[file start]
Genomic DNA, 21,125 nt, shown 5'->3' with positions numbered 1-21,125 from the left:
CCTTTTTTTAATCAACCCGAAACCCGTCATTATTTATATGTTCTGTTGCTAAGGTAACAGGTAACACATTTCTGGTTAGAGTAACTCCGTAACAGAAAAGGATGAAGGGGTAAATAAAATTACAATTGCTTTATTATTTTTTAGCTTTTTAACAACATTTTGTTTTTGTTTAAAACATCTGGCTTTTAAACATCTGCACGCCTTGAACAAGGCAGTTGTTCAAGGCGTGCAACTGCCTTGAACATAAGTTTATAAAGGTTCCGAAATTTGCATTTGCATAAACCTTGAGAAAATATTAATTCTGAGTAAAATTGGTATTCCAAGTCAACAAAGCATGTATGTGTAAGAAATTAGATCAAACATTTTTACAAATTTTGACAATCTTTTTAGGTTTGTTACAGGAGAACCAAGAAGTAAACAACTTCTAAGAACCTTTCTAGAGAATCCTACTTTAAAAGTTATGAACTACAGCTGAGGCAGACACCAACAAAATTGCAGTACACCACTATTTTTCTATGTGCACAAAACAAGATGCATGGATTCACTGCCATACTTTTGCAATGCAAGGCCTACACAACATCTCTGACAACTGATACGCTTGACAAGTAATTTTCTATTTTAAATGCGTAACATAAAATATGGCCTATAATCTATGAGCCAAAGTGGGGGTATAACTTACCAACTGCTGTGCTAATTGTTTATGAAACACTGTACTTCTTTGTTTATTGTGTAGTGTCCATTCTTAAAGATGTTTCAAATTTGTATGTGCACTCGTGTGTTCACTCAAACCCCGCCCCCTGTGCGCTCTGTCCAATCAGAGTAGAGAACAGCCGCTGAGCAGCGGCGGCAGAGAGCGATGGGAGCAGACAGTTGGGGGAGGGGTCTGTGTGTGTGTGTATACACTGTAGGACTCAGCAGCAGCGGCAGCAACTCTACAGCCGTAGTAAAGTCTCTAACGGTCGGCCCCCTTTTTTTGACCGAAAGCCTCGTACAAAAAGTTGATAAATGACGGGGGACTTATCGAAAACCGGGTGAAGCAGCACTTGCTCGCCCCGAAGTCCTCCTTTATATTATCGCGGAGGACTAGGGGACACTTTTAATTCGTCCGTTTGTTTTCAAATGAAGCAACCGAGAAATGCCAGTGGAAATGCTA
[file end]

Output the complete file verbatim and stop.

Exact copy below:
Genomic DNA, 21,125 nt, shown 5'->3' with positions numbered 1-21,125 from the left:
CCTTTTTTTAATCAACCCGAAACCCGTCATTATTTATATGTTCTGTTGCTAAGGTAACAGGTAACACATTTCTGGTTAGAGTAACTCCGTAACAGAAAAGGATGAAGGGGTAAATAAAATTACAATTGCTTTATTATTTTTTAGCTTTTTAACAACATTTTGTTTTTGTTTAAAACATCTGGCTTTTAAACATCTGCACGCCTTGAACAAGGCAGTTGTTCAAGGCGTGCAACTGCCTTGAACATAAGTTTATAAAGGTTCCGAAATTTGCATTTGCATAAACCTTGAGAAAATATTAATTCTGAGTAAAATTGGTATTCCAAGTCAACAAAGCATGTATGTGTAAGAAATTAGATCAAACATTTTTACAAATTTTGACAATCTTTTTAGGTTTGTTACAGGAGAACCAAGAAGTAAACAACTTCTAAGAACCTTTCTAGAGAATCCTACTTTAAAAGTTATGAACTACAGCTGAGGCAGACACCAACAAAATTGCAGTACACCACTATTTTTCTATGTGCACAAAACAAGATGCATGGATTCACTGCCATACTTTTGCAATGCAAGGCCTACACAACATCTCTGACAACTGATACGCTTGACAAGTAATTTTCTATTTTAAATGCGTAACATAAAATATGGCCTATAATCTATGAGCCAAAGTGGGGGTATAACTTACCAACTGCTGTGCTAATTGTTTATGAAACACTGTACTTCTTTGTTTATTGTGTAGTGTCCATTCTTAAAGATGTTTCAAATTTGTATGTGCACTCGTGTGTTCACTCAAACCCCGCCCCCTGTGCGCTCTGTCCAATCAGAGTAGAGAACAGCCGCTGAGCAGCGGCGGCAGAGAGCGATGGGAGCAGACAGTTGGGGGAGGGGTCTGTGTGTGTGTGTATACACTGTAGGACTCAGCAGCAGCGGCAGCAACTCTACAGCCGTAGTAAAGTCTCTAACGGTCGGCCCCCTTTTTTTGACCGAAAGCCTCGTACAAAAAGTTGATAAATGACGGGGGACTTATCGAAAACCGGGTGAAGCAGCACTTGCTCGCCCCGAAGTCCTCCTTTATATTATCGCGGAGGACTAGGGGACACTTTTAATTCGTCCGTTTGTTTTCAAATGAAGCAACCGAGAAATGCCAGTGGAAATGCTA